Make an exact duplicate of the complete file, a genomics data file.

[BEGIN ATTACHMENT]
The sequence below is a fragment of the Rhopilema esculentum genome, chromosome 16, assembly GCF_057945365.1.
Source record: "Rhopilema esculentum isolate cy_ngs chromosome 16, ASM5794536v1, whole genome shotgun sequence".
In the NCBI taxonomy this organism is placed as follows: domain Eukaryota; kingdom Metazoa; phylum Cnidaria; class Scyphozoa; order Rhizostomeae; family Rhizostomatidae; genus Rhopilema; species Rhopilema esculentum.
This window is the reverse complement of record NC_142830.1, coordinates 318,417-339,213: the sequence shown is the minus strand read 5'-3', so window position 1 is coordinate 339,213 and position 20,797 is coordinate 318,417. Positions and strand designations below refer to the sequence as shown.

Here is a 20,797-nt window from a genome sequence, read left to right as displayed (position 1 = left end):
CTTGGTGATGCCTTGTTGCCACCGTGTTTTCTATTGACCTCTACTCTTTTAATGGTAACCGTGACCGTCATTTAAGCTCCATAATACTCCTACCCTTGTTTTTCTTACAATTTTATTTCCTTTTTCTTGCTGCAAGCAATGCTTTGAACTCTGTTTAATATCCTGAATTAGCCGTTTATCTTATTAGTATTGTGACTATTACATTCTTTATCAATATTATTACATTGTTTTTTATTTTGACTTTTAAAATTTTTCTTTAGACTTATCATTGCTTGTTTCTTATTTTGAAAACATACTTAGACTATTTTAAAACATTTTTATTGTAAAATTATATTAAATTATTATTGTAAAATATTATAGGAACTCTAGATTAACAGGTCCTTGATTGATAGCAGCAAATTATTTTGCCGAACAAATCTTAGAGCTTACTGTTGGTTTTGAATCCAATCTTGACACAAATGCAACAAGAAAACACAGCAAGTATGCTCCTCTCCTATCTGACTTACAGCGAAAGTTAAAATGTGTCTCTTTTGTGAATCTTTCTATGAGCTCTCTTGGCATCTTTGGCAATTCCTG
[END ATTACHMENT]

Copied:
The sequence below is a fragment of the Rhopilema esculentum genome, chromosome 16, assembly GCF_057945365.1.
Source record: "Rhopilema esculentum isolate cy_ngs chromosome 16, ASM5794536v1, whole genome shotgun sequence".
In the NCBI taxonomy this organism is placed as follows: domain Eukaryota; kingdom Metazoa; phylum Cnidaria; class Scyphozoa; order Rhizostomeae; family Rhizostomatidae; genus Rhopilema; species Rhopilema esculentum.
This window is the reverse complement of record NC_142830.1, coordinates 318,417-339,213: the sequence shown is the minus strand read 5'-3', so window position 1 is coordinate 339,213 and position 20,797 is coordinate 318,417. Positions and strand designations below refer to the sequence as shown.

Here is a 20,797-nt window from a genome sequence, read left to right as displayed (position 1 = left end):
CTTGGTGATGCCTTGTTGCCACCGTGTTTTCTATTGACCTCTACTCTTTTAATGGTAACCGTGACCGTCATTTAAGCTCCATAATACTCCTACCCTTGTTTTTCTTACAATTTTATTTCCTTTTTCTTGCTGCAAGCAATGCTTTGAACTCTGTTTAATATCCTGAATTAGCCGTTTATCTTATTAGTATTGTGACTATTACATTCTTTATCAATATTATTACATTGTTTTTTATTTTGACTTTTAAAATTTTTCTTTAGACTTATCATTGCTTGTTTCTTATTTTGAAAACATACTTAGACTATTTTAAAACATTTTTATTGTAAAATTATATTAAATTATTATTGTAAAATATTATAGGAACTCTAGATTAACAGGTCCTTGATTGATAGCAGCAAATTATTTTGCCGAACAAATCTTAGAGCTTACTGTTGGTTTTGAATCCAATCTTGACACAAATGCAACAAGAAAACACAGCAAGTATGCTCCTCTCCTATCTGACTTACAGCGAAAGTTAAAATGTGTCTCTTTTGTGAATCTTTCTATGAGCTCTCTTGGCATCTTTGGCAATTCCTG